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My Cousin Attempts Suicide In Gander Hill Prison

ISSUE:  Spring 2001
Today in solitary, stripped-down,
he bashed his head
         against the cell wall
until there was a risen welt and blood.
The guard gave him an ice pack;
once alone, he tore it open
          and drank
the thick blue liquid. My mother calls to tell the story
and quickly changes the subject, complains
about the cornfield newly cut
             to stubble
and how the mice pour
          into the old farmhouse
like water
     through each small crack.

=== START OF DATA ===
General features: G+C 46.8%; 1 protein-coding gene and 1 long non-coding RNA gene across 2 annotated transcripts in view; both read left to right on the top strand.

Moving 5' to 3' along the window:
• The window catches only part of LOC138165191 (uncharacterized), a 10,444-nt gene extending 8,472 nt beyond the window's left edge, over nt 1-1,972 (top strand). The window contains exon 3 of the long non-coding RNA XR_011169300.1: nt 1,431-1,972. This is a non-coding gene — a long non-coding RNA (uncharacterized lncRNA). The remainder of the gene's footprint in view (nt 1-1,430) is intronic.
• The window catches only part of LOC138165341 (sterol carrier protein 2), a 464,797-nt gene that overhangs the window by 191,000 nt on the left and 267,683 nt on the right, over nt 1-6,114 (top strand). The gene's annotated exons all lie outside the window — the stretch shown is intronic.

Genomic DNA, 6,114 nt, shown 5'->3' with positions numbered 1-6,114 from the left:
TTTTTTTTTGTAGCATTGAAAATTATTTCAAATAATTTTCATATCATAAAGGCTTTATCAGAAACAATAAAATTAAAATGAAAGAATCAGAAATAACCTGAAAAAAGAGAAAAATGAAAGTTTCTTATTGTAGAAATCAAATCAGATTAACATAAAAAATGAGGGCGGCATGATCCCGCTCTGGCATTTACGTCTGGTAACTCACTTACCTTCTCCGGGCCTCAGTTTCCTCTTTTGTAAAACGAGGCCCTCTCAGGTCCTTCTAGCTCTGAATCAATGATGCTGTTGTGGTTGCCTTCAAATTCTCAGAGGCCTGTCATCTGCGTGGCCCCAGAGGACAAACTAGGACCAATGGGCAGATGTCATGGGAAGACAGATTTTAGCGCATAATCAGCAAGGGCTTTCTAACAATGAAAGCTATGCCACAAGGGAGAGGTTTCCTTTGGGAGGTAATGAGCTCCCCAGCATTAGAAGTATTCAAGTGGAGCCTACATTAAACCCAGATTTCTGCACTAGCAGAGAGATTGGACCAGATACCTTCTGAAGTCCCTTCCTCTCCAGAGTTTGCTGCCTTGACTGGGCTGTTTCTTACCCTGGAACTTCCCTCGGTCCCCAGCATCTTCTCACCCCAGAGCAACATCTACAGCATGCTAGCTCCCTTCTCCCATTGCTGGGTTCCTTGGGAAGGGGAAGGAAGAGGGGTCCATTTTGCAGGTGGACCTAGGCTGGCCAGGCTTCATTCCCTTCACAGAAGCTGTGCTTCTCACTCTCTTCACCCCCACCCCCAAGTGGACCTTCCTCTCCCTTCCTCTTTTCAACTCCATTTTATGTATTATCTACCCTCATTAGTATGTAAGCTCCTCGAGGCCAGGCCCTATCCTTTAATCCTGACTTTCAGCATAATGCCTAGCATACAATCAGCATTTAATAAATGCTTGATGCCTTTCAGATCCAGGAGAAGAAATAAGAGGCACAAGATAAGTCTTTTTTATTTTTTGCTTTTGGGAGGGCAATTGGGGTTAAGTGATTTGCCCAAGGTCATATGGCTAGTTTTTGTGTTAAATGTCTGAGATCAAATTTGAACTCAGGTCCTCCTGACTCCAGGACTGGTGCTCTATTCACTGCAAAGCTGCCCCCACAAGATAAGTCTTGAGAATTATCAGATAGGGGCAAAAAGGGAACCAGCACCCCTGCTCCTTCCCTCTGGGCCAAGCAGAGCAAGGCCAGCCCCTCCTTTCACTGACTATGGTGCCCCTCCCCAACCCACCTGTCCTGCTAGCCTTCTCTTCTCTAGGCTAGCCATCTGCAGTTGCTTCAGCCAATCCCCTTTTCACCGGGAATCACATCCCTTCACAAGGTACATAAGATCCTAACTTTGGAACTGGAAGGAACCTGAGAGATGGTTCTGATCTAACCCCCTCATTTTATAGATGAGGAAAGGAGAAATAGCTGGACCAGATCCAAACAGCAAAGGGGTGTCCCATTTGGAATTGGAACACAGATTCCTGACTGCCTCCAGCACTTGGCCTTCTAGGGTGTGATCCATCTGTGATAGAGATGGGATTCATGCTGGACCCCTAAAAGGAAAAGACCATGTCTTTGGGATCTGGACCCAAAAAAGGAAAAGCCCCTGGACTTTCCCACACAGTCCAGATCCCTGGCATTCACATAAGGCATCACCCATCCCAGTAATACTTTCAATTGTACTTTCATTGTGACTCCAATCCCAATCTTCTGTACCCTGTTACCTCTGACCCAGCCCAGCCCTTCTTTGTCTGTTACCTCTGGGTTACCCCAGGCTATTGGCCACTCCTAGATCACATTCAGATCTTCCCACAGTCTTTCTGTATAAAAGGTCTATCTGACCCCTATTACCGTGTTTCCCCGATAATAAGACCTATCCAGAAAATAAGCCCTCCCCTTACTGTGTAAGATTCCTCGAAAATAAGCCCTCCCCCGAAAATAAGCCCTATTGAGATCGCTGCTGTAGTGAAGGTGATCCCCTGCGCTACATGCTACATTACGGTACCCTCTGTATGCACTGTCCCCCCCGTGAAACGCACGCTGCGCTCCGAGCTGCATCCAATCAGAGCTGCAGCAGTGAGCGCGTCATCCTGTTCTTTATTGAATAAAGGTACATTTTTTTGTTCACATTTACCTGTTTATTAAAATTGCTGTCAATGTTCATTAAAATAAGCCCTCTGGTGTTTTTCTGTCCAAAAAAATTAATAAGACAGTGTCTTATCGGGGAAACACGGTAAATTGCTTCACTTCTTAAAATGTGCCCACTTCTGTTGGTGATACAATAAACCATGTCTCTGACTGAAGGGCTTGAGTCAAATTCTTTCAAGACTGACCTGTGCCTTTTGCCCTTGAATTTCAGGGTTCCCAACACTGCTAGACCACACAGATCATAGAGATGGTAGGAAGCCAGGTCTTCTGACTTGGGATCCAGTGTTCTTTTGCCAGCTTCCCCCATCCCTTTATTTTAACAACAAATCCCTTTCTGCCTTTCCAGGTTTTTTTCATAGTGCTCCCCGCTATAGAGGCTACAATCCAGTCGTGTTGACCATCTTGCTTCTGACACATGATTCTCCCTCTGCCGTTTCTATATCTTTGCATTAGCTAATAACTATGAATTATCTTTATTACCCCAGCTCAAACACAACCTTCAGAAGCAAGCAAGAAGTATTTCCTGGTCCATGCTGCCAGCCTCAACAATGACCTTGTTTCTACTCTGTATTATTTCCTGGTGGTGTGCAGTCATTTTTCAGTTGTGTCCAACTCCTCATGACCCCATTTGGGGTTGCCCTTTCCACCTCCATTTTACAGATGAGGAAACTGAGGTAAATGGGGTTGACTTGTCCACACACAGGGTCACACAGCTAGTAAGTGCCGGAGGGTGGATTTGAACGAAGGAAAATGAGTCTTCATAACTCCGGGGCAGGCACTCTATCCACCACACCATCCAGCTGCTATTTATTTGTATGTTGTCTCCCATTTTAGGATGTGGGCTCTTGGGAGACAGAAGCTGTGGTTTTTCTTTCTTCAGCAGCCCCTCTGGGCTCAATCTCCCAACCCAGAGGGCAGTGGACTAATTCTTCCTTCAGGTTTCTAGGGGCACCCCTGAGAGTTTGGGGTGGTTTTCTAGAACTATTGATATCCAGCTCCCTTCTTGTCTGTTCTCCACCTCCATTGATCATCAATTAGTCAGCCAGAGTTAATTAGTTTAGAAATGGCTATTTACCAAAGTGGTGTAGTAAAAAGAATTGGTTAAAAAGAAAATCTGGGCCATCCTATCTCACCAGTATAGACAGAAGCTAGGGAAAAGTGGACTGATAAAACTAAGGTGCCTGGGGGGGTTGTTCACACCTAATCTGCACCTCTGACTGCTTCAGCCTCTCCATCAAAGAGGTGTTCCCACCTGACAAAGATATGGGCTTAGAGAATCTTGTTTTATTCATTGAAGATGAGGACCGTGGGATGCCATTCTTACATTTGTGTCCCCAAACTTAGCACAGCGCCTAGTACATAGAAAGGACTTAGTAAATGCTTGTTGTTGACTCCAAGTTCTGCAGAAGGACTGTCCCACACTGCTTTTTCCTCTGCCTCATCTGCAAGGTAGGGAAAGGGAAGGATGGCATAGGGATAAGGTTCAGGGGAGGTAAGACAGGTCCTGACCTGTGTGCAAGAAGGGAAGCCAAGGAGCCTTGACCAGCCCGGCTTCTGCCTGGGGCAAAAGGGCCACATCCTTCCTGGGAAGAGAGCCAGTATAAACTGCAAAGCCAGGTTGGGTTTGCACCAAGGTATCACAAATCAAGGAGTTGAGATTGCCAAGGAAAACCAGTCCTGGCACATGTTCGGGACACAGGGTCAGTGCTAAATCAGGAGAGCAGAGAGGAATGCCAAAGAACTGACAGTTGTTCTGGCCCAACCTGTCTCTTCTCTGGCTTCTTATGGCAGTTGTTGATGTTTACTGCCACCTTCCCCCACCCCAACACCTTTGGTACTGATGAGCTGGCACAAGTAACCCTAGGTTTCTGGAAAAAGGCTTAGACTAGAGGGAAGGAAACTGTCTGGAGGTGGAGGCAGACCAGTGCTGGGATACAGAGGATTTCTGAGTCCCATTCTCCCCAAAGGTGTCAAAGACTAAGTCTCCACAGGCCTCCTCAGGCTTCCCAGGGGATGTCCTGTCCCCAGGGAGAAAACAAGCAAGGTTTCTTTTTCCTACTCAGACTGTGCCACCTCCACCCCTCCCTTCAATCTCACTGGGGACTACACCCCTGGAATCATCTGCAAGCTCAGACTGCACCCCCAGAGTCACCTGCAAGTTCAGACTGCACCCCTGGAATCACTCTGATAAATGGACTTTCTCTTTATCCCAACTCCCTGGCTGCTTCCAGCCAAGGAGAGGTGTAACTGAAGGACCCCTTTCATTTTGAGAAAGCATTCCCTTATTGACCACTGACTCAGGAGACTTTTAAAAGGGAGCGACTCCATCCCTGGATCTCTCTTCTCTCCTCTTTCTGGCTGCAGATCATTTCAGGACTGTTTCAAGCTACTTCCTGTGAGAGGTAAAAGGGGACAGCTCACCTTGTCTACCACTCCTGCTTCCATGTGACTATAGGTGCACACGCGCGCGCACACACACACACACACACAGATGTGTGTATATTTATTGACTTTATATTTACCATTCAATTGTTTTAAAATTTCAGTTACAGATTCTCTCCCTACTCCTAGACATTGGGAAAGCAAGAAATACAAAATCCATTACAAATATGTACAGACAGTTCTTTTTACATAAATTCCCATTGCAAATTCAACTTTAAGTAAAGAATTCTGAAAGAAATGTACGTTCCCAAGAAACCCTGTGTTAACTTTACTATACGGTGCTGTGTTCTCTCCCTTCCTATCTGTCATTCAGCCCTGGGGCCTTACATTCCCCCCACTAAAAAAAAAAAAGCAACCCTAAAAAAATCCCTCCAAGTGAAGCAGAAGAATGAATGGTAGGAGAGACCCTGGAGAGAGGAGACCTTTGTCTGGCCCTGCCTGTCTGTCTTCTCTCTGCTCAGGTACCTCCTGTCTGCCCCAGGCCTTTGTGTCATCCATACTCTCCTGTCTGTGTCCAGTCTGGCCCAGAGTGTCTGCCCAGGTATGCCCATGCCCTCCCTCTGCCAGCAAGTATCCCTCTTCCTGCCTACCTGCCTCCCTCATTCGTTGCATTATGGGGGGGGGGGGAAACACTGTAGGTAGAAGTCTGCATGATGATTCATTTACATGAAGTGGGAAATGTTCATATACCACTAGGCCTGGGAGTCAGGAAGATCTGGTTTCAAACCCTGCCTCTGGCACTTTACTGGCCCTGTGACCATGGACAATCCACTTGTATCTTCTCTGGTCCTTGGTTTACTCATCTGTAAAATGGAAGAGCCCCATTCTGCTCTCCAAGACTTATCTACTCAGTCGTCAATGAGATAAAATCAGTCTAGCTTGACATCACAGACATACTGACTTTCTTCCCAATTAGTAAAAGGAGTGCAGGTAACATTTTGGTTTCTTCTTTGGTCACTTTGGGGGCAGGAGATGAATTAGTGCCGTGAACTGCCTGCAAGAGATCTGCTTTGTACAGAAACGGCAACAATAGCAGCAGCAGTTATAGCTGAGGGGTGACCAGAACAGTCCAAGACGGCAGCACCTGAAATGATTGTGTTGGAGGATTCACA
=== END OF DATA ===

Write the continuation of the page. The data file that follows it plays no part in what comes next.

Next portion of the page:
Even a farmhouse can leak
            and sink
into dry earth. She says, Nothing is water-tight.
I agree, Some things are out of our hands.
It feels good to say, but isn’t entirely true.
I remember how as a boy in summer,
                 he never cupped
the lightning bugs, hands match-lit,
but smeared
      their bodies’ electric oil
on his bare chest, his arms,
              how he ran
through the tall corn,
calling to us before stepping out
                into the yard,
before standing—arms-wide, howling—
like a leper
      with glorious glowing wounds.


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